Keeping the innovation in Innovation Guelph
By Paul Knowles
We’ve been highly innovative, well ahead of the curve.” The description seems quintessentially appropriate, since the “we” is Innovation Guelph, and the speaker is IG’s relatively new executive director, Anne Toner-Fung.

Toner-Fung, who came to Innovation Guelph just about a year ago, is very aware of the organization’s strengths – and of its challenges.

She reiterates that “We’re very good at innovating,” pointing to IG’s “RHYZE” program for female entrepreneurs, which was launched four years ago – well before most innovation centres had adopted that focus – and to IG’s work that stretched beyond start-ups to SMEs (Small and Medium Enterprises), also about four years ago.

“We’re not just dealing with
start-ups. We also have
programs that support
SMEs, that help them
get beyond plateaus, and
help them scale.”

But she’s surprisingly candid. “We suck at the communication piece.” Innovation Guelph has a great story to tell – in fact, dozens of great stories, perhaps hundreds – but lacks the capacity to tell them. “We’re awesome at coming up with ideas, at execution – and not as good at telling our story,” says Toner-Fung.

That’s because IG’s entire staff numbers six – six people serving about 200 clients a year, and running a variety of programs for would-be entrepreneurs, start-ups, and SMEs.

The most recent innovation is the creation of Reverse Collision Days. The first Guelph Reverse Collision Day event was inspired by serial entrepreneur Jim Estill, owner and CEO of Danby Appliances. In contrast to more traditional Collision Days, where entrepreneurs pitch to VCs, at a Reverse Collision Day, would-be entrepreneurs are invited to take a look “inside” a business – in the first instance, Danby – looking for new business opportunities in the company’s operations and supply needs.

Innovation Guelph, which has existed for six years, held its second Reverse Collision Day in November, at CGL Manufacturing, and there will be others, including a second at Danby, later this year.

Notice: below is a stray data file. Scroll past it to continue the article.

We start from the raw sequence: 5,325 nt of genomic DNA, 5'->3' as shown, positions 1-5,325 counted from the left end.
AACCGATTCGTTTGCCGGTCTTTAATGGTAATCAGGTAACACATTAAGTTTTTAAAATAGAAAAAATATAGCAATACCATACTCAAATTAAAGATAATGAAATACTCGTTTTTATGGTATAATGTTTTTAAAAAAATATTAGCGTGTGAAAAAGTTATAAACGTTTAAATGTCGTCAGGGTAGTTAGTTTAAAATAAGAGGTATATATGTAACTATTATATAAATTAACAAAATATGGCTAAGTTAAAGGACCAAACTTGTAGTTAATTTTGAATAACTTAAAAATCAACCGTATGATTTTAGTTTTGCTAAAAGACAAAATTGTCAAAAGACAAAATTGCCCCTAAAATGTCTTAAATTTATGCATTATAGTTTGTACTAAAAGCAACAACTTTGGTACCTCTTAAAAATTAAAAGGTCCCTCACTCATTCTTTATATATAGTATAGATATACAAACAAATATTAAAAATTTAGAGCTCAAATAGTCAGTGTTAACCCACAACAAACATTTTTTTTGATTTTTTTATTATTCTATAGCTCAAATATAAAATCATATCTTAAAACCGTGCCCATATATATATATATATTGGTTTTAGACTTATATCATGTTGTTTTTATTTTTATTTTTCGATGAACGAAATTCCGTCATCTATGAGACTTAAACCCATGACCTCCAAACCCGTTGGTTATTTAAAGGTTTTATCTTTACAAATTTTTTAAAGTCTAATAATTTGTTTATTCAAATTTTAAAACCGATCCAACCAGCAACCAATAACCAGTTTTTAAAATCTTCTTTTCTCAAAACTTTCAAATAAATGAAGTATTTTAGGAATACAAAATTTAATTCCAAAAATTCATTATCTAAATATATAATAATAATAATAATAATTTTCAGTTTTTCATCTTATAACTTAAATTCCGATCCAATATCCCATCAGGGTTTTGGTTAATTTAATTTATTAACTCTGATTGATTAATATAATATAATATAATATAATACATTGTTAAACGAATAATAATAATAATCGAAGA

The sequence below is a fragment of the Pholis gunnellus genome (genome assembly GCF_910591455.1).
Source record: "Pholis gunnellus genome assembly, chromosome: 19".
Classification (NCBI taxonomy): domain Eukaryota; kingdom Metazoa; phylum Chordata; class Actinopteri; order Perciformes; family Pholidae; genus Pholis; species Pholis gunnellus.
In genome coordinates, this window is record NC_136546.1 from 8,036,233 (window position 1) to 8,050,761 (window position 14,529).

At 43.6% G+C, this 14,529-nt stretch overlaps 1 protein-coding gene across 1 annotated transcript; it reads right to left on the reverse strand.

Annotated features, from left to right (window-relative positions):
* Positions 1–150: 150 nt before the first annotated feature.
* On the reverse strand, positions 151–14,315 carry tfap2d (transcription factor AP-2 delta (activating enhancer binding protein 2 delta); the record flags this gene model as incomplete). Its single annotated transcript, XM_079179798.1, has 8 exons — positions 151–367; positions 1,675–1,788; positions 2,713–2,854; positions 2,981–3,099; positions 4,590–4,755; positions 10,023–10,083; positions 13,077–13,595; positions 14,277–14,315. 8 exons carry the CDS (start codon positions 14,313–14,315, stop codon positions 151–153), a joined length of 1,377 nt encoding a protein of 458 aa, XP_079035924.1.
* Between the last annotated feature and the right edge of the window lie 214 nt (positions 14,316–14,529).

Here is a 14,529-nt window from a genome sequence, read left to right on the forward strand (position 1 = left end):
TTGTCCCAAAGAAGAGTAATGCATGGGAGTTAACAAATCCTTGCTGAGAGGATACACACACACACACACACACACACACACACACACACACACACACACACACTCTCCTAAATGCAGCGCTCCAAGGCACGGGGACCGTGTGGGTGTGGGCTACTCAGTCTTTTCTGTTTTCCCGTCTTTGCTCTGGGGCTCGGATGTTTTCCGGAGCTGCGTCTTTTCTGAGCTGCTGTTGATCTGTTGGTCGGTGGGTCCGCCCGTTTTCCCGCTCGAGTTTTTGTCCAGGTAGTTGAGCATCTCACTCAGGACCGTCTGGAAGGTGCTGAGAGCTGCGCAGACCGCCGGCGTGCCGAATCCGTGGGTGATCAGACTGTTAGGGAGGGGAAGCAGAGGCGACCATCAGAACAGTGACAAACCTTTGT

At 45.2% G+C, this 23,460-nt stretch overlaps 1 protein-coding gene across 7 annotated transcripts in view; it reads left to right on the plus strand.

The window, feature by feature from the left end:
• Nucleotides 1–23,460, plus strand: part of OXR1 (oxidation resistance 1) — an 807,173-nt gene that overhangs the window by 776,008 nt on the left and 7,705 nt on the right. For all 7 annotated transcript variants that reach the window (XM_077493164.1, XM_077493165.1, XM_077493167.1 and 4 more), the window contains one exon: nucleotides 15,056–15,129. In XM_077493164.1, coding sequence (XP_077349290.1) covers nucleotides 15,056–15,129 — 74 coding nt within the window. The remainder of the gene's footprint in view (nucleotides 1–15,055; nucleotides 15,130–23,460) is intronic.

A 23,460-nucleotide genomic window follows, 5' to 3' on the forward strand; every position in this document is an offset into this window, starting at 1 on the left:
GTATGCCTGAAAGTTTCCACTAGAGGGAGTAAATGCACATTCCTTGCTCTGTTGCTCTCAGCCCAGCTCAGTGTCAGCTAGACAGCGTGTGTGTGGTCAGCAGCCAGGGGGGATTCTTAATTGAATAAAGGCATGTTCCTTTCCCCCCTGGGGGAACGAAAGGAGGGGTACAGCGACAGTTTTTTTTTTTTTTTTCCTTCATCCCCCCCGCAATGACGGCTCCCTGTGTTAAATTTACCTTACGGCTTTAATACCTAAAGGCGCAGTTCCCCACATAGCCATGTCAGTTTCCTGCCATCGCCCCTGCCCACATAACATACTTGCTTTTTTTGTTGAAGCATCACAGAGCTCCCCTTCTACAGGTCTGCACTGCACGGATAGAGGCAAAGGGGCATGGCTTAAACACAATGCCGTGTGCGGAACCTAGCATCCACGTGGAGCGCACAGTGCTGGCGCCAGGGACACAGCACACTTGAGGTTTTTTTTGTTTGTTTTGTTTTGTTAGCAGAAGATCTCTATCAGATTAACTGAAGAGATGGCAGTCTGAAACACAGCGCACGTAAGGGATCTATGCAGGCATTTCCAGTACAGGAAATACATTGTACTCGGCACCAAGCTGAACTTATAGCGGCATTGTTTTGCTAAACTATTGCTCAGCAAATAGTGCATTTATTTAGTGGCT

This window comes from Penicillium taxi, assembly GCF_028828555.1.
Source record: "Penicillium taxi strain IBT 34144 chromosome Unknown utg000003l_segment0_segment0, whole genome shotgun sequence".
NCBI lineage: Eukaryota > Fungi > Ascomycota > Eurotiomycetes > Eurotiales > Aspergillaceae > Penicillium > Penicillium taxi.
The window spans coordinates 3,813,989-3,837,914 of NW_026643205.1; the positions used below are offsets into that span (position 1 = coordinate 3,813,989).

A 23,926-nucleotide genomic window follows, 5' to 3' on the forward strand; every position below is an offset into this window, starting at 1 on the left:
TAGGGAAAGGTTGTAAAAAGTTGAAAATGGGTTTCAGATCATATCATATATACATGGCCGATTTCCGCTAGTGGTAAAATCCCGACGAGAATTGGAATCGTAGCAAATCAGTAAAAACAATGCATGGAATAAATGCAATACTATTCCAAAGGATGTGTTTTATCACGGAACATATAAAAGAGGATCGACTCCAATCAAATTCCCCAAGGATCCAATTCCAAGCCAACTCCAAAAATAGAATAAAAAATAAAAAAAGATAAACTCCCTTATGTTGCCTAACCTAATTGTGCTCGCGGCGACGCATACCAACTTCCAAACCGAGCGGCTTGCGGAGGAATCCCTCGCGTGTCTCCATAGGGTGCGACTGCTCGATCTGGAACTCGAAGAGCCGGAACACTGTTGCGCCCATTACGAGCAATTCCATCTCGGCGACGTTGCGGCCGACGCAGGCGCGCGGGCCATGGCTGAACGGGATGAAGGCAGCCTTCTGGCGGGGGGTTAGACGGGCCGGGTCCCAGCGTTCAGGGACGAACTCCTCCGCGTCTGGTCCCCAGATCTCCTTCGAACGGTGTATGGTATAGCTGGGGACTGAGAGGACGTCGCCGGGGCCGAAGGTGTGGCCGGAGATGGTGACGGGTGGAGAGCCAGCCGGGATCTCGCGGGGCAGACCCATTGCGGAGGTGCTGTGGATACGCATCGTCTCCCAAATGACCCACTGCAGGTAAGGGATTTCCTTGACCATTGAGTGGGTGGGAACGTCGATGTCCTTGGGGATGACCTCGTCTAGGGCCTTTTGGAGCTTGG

Toner-Fung came to IG last January, after a career that including stints as an entrepreneur, an educator, a facilitator and in consultation. She says “Innovation Guelph is the culmination of all the things I’m interested in.”

The IG elevator pitch says “Innovation Guelph is building prosperity for community wellbeing by providing mentorship and business support programs and services to help innovative enterprises start, grow and thrive.” Toner-Fung adds that those “innovative enterprises” are both start-ups and SMEs.

“We’re not just dealing with start-ups,” she says. “We also have programs that support SMEs, that help them get beyond plateaus, and help them scale.”

And she points out that Innovation Guelph specializes in a few unique sectors: “agri-innovation, clean tech, information and communications technology, and advanced manufacturing”. And she further clarifies her description, adding that the ICT and advanced manufacturing companies they work with “often relate to clean tech or agri-innovation.”

IG’s acceleration programs all bear automotive-related brands that pre-date Toner-Fung – Speedway, Fast Lane, and Fuel Injection. The IG’s operation is funded by the federal and provincial governments, by corporate sponsors, by Ontario’s Trillium Foundation (women’s entrepreneurship programs) and in limited cases, by participant fees – although the executive director is quick to point out that, especially in the case of start-ups, fees are “negligible, or nothing.”

Toner-Fung believes that much can be accomplished simply by putting diverse business people together in the same room. She talks about “multi-sector cross-pollination,” and points with pride to a program that brings CEOs from businesses of wildly varied sizes to talk about what it means to be a CEO. Those events have attracted a capacity crowd, she says, and have seen the CEOs be “very raw, very honest, very open.”

Although her organization bears the name “Innovation Guelph”, it actually serves clients from a much larger catchment area, including occasionally as far away as Ottawa. That’s because, as one of 17 regional Innovation Centres in Ontario, Innovation Guelph serves almost any business from the clean tech or agri-innovation sector – especially appropriate because of IG’s proximity to the University of Guelph, a leader in those areas.

IG can also serve as a referral point for companies who might fit more appropriately in another Innovation Centre eco-system – such as Communitech, in Waterloo Region.

Unlike some traditional accelerator centres, IG is willing to work with companies at various stages of their development – until the business simply doesn’t need help. “We provide the scaffolding until they are a thriving, viable, sustainable business.”

At that point, she says with a smile, she hopes the successful businesses will return to help Innovation Guelph by mentoring or sponsoring the IG programs.
She wants IG to grow. “We turn people away – we’d like to not have to do that.”

And, bottom line, “We want to shake things up a little. We’re trying very hard to keep the ‘innovation’ in Innovation Guelph.”

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Publisher is Exchange Business Communication Inc.
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ISSN 0824-45
Copyright, 2017.